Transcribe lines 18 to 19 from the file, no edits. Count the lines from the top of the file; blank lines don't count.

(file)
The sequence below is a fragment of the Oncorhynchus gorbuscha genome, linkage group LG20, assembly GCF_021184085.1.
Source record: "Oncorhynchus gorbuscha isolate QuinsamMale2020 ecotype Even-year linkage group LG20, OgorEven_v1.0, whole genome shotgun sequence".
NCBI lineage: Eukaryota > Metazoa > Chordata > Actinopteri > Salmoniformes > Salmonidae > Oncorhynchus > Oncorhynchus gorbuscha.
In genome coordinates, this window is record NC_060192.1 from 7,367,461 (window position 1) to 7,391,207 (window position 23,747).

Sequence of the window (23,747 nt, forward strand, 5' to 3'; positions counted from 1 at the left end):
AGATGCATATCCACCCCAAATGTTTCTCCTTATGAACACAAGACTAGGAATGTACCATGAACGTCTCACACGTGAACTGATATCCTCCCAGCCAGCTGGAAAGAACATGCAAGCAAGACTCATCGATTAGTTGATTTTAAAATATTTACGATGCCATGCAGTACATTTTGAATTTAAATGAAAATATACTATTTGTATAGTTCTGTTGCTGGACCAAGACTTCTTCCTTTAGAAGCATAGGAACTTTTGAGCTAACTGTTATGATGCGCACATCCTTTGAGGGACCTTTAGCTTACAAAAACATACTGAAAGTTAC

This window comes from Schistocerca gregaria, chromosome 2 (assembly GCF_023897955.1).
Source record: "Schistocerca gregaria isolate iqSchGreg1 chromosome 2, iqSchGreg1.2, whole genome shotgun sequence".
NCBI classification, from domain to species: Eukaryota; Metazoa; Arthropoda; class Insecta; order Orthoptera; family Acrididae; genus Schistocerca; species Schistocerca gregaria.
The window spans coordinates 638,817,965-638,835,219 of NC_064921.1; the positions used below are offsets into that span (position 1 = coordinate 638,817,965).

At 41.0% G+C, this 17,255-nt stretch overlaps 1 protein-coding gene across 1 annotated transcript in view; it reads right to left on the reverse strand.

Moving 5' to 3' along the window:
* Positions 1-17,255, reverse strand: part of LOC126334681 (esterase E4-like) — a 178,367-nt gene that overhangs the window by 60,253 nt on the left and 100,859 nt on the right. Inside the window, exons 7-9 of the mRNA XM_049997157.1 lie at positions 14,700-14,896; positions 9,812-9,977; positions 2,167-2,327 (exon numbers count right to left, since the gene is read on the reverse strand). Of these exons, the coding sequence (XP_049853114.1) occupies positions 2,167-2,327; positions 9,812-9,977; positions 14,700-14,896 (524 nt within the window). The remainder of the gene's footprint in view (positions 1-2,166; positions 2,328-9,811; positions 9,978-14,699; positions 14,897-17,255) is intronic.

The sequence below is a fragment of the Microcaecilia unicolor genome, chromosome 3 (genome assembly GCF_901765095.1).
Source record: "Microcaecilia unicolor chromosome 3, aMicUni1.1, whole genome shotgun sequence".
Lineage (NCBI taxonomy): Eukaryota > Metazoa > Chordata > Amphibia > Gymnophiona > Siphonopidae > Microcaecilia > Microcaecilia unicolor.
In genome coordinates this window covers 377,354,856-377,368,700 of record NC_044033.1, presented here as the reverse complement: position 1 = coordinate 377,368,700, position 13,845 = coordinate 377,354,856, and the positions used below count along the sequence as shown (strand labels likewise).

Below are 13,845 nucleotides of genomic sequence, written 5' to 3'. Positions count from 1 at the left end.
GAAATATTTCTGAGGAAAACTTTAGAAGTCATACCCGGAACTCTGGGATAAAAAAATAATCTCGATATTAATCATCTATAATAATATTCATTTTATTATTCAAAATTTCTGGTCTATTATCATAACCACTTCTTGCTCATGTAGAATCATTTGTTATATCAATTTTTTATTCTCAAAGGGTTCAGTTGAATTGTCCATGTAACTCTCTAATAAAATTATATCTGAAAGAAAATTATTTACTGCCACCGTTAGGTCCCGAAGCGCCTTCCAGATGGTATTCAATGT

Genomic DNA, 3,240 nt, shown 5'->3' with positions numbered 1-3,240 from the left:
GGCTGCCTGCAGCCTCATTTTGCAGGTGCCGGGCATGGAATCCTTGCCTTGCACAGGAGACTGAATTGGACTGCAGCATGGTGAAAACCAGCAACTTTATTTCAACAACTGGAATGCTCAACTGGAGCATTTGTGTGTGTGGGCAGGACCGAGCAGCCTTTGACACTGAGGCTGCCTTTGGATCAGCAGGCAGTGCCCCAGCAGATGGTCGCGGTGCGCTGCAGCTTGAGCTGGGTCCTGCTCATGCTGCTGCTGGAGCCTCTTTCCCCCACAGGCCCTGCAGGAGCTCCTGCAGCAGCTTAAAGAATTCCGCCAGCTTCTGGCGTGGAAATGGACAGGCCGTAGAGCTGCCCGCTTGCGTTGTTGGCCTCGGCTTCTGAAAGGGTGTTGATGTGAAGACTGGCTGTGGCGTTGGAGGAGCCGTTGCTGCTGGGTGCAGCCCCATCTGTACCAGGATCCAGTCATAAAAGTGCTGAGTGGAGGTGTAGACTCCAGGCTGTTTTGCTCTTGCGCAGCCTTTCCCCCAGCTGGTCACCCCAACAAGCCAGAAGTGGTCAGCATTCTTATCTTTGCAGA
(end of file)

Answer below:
Below are 13,845 nucleotides of genomic sequence, written 5' to 3'. Positions count from 1 at the left end.
GAAATATTTCTGAGGAAAACTTTAGAAGTCATACCCGGAACTCTGGGATAAAAAAATAATCTCGATATTAATCATCTATAATAATATTCATTTTATTATTCAAAATTTCTGGTCTATTATCATAACCACTTCTTGCTCATGTAGAATCATTTGTTATATCAATTTTTTATTCTCAAAGGGTTCAGTTGAATTGTCCATGTAACTCTCTAATAAAATTATATCTGAAAGAAAATTATTTACTGCCACCGTTAGGTCCCGAAGCGCCTTCCAGATGGTATTCAATGT